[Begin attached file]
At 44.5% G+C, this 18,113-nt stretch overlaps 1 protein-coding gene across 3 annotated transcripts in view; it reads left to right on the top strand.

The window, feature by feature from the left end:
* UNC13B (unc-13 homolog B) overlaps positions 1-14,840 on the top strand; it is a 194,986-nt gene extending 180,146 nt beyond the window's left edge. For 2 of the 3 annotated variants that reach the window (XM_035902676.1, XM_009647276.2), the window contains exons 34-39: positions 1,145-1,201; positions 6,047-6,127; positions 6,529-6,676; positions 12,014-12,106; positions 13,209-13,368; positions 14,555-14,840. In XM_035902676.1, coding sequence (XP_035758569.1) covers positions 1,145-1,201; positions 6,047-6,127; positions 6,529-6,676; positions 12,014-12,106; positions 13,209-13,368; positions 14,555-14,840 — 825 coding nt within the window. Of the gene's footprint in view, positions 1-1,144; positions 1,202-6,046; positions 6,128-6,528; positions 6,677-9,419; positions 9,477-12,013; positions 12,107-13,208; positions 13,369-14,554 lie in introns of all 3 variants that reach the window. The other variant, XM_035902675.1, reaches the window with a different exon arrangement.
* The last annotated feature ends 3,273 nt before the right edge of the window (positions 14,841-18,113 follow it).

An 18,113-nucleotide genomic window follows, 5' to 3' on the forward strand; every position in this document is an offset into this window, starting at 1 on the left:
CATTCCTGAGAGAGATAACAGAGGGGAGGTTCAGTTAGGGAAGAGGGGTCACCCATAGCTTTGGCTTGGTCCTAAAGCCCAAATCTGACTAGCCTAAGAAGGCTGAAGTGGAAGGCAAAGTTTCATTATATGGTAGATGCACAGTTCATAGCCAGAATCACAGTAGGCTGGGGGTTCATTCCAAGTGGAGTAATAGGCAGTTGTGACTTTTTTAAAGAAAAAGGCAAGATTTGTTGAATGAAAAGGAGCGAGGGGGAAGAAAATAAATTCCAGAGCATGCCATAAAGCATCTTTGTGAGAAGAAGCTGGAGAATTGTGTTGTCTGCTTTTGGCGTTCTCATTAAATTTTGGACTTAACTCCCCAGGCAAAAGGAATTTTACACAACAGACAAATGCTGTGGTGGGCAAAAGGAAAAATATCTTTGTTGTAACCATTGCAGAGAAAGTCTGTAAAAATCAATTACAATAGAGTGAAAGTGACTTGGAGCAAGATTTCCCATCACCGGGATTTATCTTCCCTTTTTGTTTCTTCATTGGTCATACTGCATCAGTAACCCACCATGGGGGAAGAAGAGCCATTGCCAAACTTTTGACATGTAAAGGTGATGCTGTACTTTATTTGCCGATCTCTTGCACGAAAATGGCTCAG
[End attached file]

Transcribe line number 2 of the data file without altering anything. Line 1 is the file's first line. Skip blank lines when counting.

The window, feature by feature from the left end: